I joined the army in 1986, specialising within a reconnaissance regiment. Within this role I saw various operational tours throughout the world.
In 2003 I served in Bosnia. It was a complete change to everything we had seen whilst stationed there before during previous tours. In 2003 I returned, and this is the tour my life changed, the tour when I met Stefan Savic. I was organising a meeting when I accidental came across the minister of defence, and after a short conversation was introduced to Milos, Stefan’s father………….
In 2000 I received an injury in and unfortunately this took it toll in 2004 when I was medically discharged. Wanting to capitalise on the energy I had witnessed whilst watching the medical staff treat Stefan I decided to become a paramedic so joined Dorset Ambulance Service, now South Western Ambulance Service in January 2005, as a Emergency Medical Technician and in 2007 my goal was achieved when I became a paramedic, specialising on motorcycle response.
Wanting to enhance my remote medicine skills and give to those less fortunate than us I returned to the middle east in 2010 as a paramedic remote medical practitioner. In 2011 I went to Mauritania as the emergency response paramedic on a gold mine. When the contract ended in 2012 I was invited to stay on with the company as the health and safety manager for their exploration department gaining the grand title, Exploration Health and Safety Superintendent. One day I was invited to visit an orphanage in Nouadhibou. The orphans had nothing, no bedding, no working light bulbs, broken flooring within the toilet which allowed rats and scorpions to enter the building, they didn’t even have any toys except one lone doll pinned to the wall to show the children what it was. I walked away heartbroken and with tears in my eyes so I organised a bike ride between the two cities in Mauritania, Nouakchott and Nouadhibou but due to the kidnap threat I then decided on a 24 hour bike ride using gym bikes. 24 people would each ride for 1 hour throughout the 24 hour period, involving both local nationals and expat personnel. It was named “Ride a Mile N bring a smile”. This was a complete success with enough money raised to build a brand new orphanage, complete with beds, chairs, study tables and TOYS.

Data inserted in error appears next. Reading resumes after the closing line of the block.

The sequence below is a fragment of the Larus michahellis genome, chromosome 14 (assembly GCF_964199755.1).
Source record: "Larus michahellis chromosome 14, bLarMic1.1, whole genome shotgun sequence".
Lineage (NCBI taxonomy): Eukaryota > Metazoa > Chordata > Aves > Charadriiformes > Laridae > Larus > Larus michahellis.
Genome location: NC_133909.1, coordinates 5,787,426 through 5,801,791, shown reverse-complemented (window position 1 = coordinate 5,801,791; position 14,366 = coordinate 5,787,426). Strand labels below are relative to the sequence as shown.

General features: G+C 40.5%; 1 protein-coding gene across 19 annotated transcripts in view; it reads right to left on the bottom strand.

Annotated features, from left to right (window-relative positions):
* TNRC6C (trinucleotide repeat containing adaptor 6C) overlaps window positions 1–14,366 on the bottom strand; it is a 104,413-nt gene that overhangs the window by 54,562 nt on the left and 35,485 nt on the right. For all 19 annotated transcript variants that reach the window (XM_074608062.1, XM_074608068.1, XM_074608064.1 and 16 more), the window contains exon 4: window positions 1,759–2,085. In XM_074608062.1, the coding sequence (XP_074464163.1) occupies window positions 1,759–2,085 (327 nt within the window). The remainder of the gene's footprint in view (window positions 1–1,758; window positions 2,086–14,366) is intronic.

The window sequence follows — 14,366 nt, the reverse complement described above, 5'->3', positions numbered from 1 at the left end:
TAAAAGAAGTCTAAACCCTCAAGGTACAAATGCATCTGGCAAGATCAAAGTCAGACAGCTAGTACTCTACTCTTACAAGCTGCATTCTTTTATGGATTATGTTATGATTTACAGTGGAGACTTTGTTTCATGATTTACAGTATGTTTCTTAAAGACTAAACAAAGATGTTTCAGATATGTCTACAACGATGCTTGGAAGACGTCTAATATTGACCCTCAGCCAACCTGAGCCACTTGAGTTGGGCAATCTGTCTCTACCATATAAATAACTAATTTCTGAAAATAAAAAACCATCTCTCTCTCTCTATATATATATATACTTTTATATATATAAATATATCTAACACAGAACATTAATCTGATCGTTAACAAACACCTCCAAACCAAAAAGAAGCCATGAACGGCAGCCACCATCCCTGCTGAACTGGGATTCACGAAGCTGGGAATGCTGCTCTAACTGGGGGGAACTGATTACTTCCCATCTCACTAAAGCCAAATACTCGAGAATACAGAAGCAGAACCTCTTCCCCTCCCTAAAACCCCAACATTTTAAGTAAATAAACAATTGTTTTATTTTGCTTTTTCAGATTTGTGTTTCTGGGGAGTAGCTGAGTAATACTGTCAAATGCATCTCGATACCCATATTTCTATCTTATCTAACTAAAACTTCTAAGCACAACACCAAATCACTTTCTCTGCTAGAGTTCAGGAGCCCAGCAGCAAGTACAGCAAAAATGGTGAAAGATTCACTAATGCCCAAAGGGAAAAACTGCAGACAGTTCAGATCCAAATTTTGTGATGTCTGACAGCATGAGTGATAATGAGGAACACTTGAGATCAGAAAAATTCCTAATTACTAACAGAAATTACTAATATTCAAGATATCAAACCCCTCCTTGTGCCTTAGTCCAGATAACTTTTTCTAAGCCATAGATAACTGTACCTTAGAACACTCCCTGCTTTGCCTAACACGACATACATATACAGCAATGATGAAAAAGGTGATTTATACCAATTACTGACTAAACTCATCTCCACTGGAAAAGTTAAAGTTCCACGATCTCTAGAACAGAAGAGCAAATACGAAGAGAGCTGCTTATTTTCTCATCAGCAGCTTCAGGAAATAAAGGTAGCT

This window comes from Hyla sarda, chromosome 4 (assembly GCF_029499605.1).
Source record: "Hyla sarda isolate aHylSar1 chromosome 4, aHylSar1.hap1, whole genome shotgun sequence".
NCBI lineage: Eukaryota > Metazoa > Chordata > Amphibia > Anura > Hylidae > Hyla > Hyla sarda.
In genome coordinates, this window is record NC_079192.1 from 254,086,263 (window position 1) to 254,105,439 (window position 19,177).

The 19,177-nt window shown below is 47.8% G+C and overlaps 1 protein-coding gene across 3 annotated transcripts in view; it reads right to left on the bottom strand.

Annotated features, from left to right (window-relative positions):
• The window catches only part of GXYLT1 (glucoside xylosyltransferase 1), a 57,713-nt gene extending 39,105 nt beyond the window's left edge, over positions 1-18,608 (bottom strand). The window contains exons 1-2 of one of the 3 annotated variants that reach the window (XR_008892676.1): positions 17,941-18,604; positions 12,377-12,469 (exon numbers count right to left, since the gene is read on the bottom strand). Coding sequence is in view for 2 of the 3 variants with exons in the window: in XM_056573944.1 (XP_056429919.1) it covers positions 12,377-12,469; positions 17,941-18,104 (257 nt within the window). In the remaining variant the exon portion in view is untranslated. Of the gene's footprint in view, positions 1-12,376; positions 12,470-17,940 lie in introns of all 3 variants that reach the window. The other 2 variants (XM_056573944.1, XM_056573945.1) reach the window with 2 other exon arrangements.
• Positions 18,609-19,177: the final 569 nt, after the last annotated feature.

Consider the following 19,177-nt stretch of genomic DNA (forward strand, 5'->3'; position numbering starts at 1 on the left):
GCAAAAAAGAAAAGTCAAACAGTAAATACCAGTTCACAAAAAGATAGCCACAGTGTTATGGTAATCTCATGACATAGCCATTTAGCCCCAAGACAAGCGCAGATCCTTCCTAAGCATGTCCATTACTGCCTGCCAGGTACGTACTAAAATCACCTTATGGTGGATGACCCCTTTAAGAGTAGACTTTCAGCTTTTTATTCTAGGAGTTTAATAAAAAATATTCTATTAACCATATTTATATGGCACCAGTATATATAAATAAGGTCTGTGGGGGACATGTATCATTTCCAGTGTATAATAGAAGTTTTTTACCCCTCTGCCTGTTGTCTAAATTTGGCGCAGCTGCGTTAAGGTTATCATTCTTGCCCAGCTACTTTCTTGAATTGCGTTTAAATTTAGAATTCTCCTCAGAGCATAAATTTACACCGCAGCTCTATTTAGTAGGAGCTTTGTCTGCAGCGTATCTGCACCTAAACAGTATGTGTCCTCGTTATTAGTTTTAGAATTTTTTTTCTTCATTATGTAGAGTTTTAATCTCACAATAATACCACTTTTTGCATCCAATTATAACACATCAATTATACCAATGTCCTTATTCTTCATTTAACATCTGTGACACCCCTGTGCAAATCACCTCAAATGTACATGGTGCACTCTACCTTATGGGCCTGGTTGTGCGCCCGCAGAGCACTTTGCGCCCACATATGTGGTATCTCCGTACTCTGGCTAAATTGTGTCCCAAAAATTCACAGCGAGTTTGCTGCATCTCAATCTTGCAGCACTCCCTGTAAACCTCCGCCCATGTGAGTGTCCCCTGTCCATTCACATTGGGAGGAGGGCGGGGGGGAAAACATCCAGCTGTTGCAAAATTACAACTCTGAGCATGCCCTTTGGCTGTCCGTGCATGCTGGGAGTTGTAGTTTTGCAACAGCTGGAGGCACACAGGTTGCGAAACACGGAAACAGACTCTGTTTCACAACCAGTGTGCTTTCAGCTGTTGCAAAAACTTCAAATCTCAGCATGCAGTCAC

In 2013 I was aware that the ten year point for any future surgery for Stefan was approaching so I asked the family for their permission to start another fundraising event. This was another complete success with over £30000 being raised to allow Stefan to have his corrective nose surgery he required. Due to a kind donation from the public insurance fund of Banja Luka it also allowed for the excess funds to be offset with Facing The World so Stefan would be guaranteed his last operation in 2016. There was a total of £5163 left in Stefan’s account so this was donated to Julia’s House in July 2014.
My household is complete with 2 boys and 2 girls, Harry 18, Toby 16, Freya 7 and Lili 5. It’s a wonderfully happy home all held together by my beautiful wife Cara and the dog Barny
During my spare time I man the response cars for South Western Ambulance Service giving medical aid to the populous of Dorset. This gives me immense pride as not only do we help those in need of assistance but people allow us the trust to enter their houses to help their love ones. That’s a trust you cannot betray.